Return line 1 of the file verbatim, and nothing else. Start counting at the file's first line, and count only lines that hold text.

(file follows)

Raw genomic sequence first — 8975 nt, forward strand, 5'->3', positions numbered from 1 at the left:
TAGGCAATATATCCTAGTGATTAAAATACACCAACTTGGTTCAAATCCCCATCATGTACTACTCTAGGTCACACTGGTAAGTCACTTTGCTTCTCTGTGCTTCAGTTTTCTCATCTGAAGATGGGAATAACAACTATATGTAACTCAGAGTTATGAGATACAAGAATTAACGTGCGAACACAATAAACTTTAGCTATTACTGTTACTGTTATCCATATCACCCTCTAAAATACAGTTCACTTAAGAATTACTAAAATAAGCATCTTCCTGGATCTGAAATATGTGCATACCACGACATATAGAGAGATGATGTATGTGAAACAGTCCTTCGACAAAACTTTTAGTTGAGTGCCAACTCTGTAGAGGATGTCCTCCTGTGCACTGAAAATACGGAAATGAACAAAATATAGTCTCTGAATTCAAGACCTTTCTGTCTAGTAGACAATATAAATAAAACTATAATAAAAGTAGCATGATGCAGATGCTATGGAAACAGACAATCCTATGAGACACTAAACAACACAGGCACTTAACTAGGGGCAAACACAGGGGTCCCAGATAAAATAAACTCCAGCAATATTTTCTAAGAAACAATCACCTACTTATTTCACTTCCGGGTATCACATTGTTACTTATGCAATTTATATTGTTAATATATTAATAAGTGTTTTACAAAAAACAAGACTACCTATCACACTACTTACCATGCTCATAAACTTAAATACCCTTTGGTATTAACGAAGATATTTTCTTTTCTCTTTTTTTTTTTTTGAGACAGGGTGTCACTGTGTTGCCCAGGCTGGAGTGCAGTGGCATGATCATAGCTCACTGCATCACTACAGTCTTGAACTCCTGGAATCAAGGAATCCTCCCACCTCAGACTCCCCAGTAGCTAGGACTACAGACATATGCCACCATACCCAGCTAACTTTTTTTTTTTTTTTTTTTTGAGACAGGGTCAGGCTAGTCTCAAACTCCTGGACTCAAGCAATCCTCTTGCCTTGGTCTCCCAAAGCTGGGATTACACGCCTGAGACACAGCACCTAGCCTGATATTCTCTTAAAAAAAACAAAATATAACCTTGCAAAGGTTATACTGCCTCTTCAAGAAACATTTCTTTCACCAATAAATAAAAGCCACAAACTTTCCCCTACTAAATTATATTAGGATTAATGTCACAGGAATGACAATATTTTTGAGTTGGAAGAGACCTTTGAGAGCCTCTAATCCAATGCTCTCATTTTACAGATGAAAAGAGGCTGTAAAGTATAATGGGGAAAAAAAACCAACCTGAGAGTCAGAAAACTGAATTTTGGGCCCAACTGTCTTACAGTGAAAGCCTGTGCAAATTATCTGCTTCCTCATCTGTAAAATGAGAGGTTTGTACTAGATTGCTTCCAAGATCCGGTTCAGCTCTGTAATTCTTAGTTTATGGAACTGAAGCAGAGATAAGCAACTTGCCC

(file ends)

Raw genomic sequence first — 8975 nt, forward strand, 5'->3', positions numbered from 1 at the left: